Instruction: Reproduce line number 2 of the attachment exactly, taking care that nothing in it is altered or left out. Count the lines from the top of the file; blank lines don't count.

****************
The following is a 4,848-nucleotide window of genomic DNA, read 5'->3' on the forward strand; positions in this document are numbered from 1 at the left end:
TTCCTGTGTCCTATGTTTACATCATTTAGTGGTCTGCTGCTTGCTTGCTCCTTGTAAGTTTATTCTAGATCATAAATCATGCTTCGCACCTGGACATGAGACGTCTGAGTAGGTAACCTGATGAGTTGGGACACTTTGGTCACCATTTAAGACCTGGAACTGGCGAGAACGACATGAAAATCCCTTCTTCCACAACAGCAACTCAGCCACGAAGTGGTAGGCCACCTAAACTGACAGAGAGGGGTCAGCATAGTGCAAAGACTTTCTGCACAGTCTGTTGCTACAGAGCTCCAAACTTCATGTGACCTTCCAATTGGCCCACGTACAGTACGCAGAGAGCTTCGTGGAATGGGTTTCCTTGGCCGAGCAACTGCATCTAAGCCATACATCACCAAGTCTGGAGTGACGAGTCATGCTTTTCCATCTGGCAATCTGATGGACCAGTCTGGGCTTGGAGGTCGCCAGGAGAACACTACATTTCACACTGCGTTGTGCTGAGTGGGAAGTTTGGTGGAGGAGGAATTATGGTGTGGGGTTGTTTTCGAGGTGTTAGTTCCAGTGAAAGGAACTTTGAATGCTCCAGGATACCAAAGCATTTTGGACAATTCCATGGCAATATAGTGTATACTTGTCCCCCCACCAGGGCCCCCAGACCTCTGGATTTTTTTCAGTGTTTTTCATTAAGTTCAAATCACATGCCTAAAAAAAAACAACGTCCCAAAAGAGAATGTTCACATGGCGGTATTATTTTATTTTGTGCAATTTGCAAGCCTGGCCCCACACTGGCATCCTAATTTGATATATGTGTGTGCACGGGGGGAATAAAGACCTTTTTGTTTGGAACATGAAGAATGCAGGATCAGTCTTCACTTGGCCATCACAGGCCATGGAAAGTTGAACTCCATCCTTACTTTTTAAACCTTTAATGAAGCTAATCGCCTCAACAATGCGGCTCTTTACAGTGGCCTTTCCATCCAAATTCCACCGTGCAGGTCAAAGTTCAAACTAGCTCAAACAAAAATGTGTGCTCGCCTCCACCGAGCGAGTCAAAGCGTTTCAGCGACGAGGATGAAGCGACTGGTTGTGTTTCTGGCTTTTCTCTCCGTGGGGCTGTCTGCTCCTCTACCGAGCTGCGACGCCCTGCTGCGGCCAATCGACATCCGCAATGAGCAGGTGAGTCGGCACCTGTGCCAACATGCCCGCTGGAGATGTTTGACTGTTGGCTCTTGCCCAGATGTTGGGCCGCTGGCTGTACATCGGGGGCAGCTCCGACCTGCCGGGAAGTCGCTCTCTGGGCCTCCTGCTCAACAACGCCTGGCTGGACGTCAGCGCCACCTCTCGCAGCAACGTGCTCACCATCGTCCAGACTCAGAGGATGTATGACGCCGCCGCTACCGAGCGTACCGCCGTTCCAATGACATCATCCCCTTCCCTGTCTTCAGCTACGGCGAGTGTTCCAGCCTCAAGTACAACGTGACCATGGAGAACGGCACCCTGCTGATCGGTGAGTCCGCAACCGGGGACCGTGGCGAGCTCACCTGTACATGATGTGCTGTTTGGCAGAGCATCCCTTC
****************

TTCCTGTGTCCTATGTTTACATCATTTAGTGGTCTGCTGCTTGCTTGCTCCTTGTAAGTTTATTCTAGATCATAAATCATGCTTCGCACCTGGACATGAGACGTCTGAGTAGGTAACCTGATGAGTTGGGACACTTTGGTCACCATTTAAGACCTGGAACTGGCGAGAACGACATGAAAATCCCTTCTTCCACAACAGCAACTCAGCCACGAAGTGGTAGGCCACCTAAACTGACAGAGAGGGGTCAGCATAGTGCAAAGACTTTCTGCACAGTCTGTTGCTACAGAGCTCCAAACTTCATGTGACCTTCCAATTGGCCCACGTACAGTACGCAGAGAGCTTCGTGGAATGGGTTTCCTTGGCCGAGCAACTGCATCTAAGCCATACATCACCAAGTCTGGAGTGACGAGTCATGCTTTTCCATCTGGCAATCTGATGGACCAGTCTGGGCTTGGAGGTCGCCAGGAGAACACTACATTTCACACTGCGTTGTGCTGAGTGGGAAGTTTGGTGGAGGAGGAATTATGGTGTGGGGTTGTTTTCGAGGTGTTAGTTCCAGTGAAAGGAACTTTGAATGCTCCAGGATACCAAAGCATTTTGGACAATTCCATGGCAATATAGTGTATACTTGTCCCCCCACCAGGGCCCCCAGACCTCTGGATTTTTTTCAGTGTTTTTCATTAAGTTCAAATCACATGCCTAAAAAAAAACAACGTCCCAAAAGAGAATGTTCACATGGCGGTATTATTTTATTTTGTGCAATTTGCAAGCCTGGCCCCACACTGGCATCCTAATTTGATATATGTGTGTGCACGGGGGGAATAAAGACCTTTTTGTTTGGAACATGAAGAATGCAGGATCAGTCTTCACTTGGCCATCACAGGCCATGGAAAGTTGAACTCCATCCTTACTTTTTAAACCTTTAATGAAGCTAATCGCCTCAACAATGCGGCTCTTTACAGTGGCCTTTCCATCCAAATTCCACCGTGCAGGTCAAAGTTCAAACTAGCTCAAACAAAAATGTGTGCTCGCCTCCACCGAGCGAGTCAAAGCGTTTCAGCGACGAGGATGAAGCGACTGGTTGTGTTTCTGGCTTTTCTCTCCGTGGGGCTGTCTGCTCCTCTACCGAGCTGCGACGCCCTGCTGCGGCCAATCGACATCCGCAATGAGCAGGTGAGTCGGCACCTGTGCCAACATGCCCGCTGGAGATGTTTGACTGTTGGCTCTTGCCCAGATGTTGGGCCGCTGGCTGTACATCGGGGGCAGCTCCGACCTGCCGGGAAGTCGCTCTCTGGGCCTCCTGCTCAACAACGCCTGGCTGGACGTCAGCGCCACCTCTCGCAGCAACGTGCTCACCATCGTCCAGACTCAGAGGATGTATGACGCCGCCGCTACCGAGCGTACCGCCGTTCCAATGACATCATCCCCTTCCCTGTCTTCAGCTACGGCGAGTGTTCCAGCCTCAAGTACAACGTGACCATGGAGAACGGCACCCTGCTGATCGGTGAGTCCGCAACCGGGGACCGTGGCGAGCTCACCTGTACATGATGTGCTGTTTGGCAGAGCATCCCTTC